Authors: [tex2html_wrap4120]M. Langer, S.W. Zucker
Investigator username: zucker
Subcategory: computer vision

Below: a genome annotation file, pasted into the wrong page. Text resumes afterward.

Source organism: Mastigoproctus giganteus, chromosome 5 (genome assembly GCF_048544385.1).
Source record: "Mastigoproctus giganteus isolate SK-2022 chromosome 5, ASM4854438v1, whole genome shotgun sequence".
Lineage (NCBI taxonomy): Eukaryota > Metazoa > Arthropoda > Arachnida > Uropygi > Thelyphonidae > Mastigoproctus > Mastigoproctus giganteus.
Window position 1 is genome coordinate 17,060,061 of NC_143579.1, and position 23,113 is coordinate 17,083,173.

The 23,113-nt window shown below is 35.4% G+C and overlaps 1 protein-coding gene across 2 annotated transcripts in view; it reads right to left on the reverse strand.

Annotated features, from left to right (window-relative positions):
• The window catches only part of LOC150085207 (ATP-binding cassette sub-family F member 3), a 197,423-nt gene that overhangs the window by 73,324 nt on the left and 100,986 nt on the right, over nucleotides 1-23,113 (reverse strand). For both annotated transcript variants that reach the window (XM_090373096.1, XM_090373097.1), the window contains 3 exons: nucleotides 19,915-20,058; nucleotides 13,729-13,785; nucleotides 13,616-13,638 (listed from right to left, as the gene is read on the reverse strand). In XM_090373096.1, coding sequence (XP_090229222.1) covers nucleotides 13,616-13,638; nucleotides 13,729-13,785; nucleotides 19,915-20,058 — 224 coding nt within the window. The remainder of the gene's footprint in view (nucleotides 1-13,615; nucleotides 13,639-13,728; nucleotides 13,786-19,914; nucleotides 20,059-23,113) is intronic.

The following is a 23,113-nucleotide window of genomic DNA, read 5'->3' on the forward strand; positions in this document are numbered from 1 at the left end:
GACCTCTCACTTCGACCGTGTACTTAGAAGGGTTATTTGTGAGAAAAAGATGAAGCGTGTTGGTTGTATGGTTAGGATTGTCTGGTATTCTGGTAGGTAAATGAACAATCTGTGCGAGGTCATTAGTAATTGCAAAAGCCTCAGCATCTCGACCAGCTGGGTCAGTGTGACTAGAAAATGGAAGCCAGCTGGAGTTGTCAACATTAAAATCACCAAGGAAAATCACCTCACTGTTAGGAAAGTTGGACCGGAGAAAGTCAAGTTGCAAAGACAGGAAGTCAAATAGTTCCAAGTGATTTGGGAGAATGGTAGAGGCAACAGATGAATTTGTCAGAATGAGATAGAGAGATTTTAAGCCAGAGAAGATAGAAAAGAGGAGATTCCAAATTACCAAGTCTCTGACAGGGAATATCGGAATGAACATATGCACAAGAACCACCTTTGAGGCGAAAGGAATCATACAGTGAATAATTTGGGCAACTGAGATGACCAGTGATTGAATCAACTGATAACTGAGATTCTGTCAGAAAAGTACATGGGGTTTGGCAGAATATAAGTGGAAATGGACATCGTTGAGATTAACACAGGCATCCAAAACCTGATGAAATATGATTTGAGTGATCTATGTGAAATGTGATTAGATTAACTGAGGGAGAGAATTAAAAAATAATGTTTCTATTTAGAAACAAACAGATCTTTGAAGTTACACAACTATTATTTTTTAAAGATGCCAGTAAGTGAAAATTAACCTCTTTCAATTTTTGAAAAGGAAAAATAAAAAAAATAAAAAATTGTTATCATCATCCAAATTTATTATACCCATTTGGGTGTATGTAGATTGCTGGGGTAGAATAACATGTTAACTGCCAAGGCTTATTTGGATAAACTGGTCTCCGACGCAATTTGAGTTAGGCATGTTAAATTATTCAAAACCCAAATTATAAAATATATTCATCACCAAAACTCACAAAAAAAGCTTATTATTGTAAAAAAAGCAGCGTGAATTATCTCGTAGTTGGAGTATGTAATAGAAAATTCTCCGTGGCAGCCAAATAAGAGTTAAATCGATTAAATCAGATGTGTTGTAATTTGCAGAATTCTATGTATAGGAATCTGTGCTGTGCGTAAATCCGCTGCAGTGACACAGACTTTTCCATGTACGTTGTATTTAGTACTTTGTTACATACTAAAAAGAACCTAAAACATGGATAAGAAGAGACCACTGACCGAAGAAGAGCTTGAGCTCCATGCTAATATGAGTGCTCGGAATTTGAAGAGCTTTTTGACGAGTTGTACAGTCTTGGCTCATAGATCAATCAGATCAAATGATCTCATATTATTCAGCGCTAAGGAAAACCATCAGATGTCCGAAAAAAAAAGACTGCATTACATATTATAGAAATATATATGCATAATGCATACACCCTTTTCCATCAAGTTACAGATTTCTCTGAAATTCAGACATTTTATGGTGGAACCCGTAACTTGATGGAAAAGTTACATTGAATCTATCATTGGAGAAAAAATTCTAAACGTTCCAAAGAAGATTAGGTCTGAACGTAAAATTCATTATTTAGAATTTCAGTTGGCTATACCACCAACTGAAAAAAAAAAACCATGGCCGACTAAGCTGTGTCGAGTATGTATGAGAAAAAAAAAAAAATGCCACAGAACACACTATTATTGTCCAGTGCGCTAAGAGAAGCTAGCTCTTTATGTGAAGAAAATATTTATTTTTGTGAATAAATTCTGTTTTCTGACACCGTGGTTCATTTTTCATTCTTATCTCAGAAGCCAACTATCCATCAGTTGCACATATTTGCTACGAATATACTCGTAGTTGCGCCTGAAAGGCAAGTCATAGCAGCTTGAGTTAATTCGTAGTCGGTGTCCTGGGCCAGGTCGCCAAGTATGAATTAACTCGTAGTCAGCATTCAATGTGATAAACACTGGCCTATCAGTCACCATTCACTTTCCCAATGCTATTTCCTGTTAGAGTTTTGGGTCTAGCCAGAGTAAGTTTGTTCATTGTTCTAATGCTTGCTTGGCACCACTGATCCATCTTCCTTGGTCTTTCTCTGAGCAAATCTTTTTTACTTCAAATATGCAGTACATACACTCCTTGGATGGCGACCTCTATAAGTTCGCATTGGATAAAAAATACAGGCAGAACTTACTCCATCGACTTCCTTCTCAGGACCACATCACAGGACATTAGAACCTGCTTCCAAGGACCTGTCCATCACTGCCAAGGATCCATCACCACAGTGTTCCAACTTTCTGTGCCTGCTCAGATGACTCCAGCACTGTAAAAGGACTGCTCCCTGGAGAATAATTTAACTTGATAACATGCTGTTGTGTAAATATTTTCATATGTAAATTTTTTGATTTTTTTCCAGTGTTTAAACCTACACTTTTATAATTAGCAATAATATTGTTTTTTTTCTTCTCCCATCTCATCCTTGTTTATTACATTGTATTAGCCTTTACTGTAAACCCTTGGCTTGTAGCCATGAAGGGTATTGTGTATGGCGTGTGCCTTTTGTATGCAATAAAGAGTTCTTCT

Diffuse light sources, such as the sky on a cloudy day, reveal different geometric information about a scene than point sources. According to the standard model for point sources, luminance depends primarily on the surface normal. Under diffuse lighting conditions, however, surface luminance depends primarily on the amount of sky visible from each surface element, with surface normal and mutual illumination of secondary importance. We model this dependence in terms of a surface aperture function, and study its main properties. From a Dominating Sky Principle, an approximately linear constraint between image intensity and surface aperture emerges. We show how such a constraint can be used to recover a depth map from an image. A curious difference from the classical problem is uncovered. When one assumes a point light source, the local geometric constraints of the Shape from Shading problem lie along the surface. However, in the diffuse lighting problem, the local geometric constraints are found in the ambient light above the surface. Such constraints also provide an insight into understanding images whose perception violates the classical image irradiance model.